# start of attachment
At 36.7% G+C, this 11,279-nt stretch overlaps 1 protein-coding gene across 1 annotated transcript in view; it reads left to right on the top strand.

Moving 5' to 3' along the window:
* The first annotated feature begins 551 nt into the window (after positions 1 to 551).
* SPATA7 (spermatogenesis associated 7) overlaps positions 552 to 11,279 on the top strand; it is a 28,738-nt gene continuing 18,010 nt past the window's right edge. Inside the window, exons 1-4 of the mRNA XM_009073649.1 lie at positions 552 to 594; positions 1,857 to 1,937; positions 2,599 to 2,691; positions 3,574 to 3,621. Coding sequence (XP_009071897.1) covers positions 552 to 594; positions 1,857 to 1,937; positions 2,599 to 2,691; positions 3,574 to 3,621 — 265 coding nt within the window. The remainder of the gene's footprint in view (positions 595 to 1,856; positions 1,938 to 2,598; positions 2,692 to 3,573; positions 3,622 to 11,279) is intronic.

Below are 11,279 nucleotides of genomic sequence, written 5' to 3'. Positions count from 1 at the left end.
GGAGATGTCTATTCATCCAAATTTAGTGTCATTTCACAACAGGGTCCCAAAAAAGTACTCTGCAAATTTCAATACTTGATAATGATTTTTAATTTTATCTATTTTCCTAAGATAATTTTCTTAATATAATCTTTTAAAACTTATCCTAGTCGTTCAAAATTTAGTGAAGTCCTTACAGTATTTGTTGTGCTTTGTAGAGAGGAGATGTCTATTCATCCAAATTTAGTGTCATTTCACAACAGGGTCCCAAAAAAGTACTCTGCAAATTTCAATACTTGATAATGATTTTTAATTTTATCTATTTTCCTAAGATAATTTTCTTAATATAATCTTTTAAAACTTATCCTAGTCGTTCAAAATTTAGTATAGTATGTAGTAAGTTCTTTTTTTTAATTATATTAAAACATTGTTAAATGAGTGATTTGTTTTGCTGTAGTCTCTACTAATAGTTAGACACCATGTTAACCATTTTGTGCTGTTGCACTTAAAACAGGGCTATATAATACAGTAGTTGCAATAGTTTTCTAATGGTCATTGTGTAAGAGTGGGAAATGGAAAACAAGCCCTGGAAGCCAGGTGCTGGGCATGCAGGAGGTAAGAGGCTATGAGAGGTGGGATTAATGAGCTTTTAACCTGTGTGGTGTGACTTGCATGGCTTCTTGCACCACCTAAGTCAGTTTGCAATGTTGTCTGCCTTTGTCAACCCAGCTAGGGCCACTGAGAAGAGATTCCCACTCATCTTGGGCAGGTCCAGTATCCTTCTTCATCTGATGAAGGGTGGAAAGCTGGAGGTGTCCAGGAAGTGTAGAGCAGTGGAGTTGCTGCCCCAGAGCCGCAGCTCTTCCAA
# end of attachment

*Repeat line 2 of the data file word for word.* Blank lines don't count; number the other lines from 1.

Moving 5' to 3' along the window: